My friend Connie Wellik is a Wife, Mom of 6 and Grandma of 7.
For 22 years she served on the Lead Team at Bible Fellowship Church. She directed Women’s and Children’s Ministry, Lay Counseling, Support Groups, and for 10 years prior to retirement, led the Care, Recovery, and Community Outreach Ministries.
Connie continues volunteering in the Celebrate Recovery program as Worship Leader and facilitator for the Sexual Issues group for women every Thursday night. Her passion is to help hurting people from all walks of life embrace the healing power of a Christ-centered recovery.
I remember the first time I did a “forgiveness list”. It was part of a “Step Study” in my Celebrate Recovery Program. A Step Study is a 9-12 month commitment to a weekly sharing of homework with 10-12 others, focused around the Eight Principles of St. Matthew’s account of the Sermon on the Mount – Jesus’ most famous sermon, and the 12-steps of Recovery.
Principle 6 states: Evaluate all my relationships. Offer forgiveness to those who have hurt me, and make amends for harm I’ve done to others, except when to do so would harm them or others.
Happy are those who are merciful to others. -Matt 5:7
Happy are the peacemakers, for they shall be called the children of God. -Matt 5:9
Celebrate Recovery: “We are told to forgive because God has forgiven us. The Bible also says, Get rid of all bitterness, rage, and anger, brawling and slander, along with every form of malice. Be kind and compassionate with one another, forgiving each other, just as in Christ God forgave you. (Ephesians 4:31-32, NIV) We all stand in need of forgiveness and mercy! In the model prayer, Christ taught us to pray, “forgive us our debts as we forgive our debtors.”
I have been a Christian for most of my life, and I know what the Bible says about forgiveness and making peace – but I never knew the process of forgiveness until Celebrate Recovery. Like most people, I just thought “the past is the past, so just move on”. I never thought to evaluat all my past relationships to see if there was un-forgiveness, resentment or bitterness lingering in the closet of my soul. I was in deep denial about how the painful relationships of my past were still affecting all my current relationships, as well as keeping me enslaved to patterns of relating that were unhealthy and damaging to others.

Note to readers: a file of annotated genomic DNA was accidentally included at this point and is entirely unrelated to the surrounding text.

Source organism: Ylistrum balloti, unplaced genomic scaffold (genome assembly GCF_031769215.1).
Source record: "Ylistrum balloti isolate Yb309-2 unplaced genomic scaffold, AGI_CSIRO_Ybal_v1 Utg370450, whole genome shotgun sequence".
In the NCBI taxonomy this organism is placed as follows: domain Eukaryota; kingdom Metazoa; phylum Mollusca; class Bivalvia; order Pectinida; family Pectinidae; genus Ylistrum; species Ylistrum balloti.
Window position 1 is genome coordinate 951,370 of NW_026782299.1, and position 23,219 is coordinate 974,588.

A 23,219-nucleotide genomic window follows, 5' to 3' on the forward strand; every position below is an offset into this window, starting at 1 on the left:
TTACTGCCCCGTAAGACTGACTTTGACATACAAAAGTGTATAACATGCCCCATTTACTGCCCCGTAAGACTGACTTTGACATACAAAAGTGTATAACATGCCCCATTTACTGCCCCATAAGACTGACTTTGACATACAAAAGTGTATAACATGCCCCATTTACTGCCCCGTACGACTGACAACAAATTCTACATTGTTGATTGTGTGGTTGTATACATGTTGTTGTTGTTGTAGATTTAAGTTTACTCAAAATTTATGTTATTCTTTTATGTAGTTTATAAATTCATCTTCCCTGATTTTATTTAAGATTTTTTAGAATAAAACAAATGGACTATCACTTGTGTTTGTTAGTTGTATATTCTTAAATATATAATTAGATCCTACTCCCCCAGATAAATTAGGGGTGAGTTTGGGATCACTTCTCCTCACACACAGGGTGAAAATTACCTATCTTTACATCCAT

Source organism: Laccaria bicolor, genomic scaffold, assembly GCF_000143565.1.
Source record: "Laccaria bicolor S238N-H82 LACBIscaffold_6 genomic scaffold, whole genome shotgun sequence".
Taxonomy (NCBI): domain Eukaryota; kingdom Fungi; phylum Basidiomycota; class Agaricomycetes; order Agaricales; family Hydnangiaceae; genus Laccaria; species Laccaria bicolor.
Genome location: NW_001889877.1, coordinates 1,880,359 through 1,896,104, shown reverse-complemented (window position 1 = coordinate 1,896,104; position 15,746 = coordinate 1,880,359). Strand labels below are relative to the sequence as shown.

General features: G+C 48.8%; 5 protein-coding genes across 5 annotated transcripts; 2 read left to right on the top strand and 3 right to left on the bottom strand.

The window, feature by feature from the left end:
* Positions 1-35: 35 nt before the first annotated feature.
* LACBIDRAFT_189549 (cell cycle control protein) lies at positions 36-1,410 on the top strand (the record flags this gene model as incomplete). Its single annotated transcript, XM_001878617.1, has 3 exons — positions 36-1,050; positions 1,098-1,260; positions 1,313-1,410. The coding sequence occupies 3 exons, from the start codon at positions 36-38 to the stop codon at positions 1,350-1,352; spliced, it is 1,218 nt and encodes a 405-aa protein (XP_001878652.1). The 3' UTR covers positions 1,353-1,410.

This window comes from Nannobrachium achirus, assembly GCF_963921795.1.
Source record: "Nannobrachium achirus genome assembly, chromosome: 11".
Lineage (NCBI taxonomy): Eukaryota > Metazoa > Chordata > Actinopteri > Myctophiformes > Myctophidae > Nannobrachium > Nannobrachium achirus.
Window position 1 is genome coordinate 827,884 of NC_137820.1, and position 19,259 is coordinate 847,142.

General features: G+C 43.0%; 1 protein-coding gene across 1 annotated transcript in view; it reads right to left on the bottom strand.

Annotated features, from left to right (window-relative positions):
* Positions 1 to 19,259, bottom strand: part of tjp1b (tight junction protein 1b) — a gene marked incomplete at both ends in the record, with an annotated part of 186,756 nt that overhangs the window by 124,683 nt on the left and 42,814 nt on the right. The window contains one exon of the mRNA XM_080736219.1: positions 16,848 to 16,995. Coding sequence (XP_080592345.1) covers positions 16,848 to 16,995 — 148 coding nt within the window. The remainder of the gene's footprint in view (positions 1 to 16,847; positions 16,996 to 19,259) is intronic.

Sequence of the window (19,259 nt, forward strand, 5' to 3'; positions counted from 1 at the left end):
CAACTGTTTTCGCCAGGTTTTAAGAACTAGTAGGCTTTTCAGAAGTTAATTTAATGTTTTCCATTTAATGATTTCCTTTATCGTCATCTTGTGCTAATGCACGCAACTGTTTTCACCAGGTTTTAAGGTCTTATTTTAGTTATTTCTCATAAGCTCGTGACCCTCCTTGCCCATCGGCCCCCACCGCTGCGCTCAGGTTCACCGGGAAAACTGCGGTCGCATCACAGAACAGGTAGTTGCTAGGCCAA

So as I “inventoried” my past relationships, I discovered that there were several people I needed to forgive. That inventory was excruciating! I had prayed “search me O God, and know my heart. See if there is any deceitful way in me and reveal it so that I may be free to embrace Your forgiveness.” God answered my prayer! Fortunately, I have discovered that He did not overwhelm me with every person I needed to forgive in that first inventory. It has taken many other Step Studies and 17 years of recovery to deal with the rest!
Principle 6 deals with three main actions we must take in order to know the freedom that forgiveness brings, and we must accept God’s unconditional forgiveness. Jesus paid for all sin for all time when He died on the cross. He exclaimed from the cross, “It is finished” (John 19:30). If you believe this fact and accepted the free gift of forgiveness Jesus offers, then you are forgiven for the sins you have committed in the past, the sins you did today, and all the sins you will commit in the future! This is the good part of the good news! Now you are able to take the steps of forgiving others. The “Steps” include the following instructions (with my notes)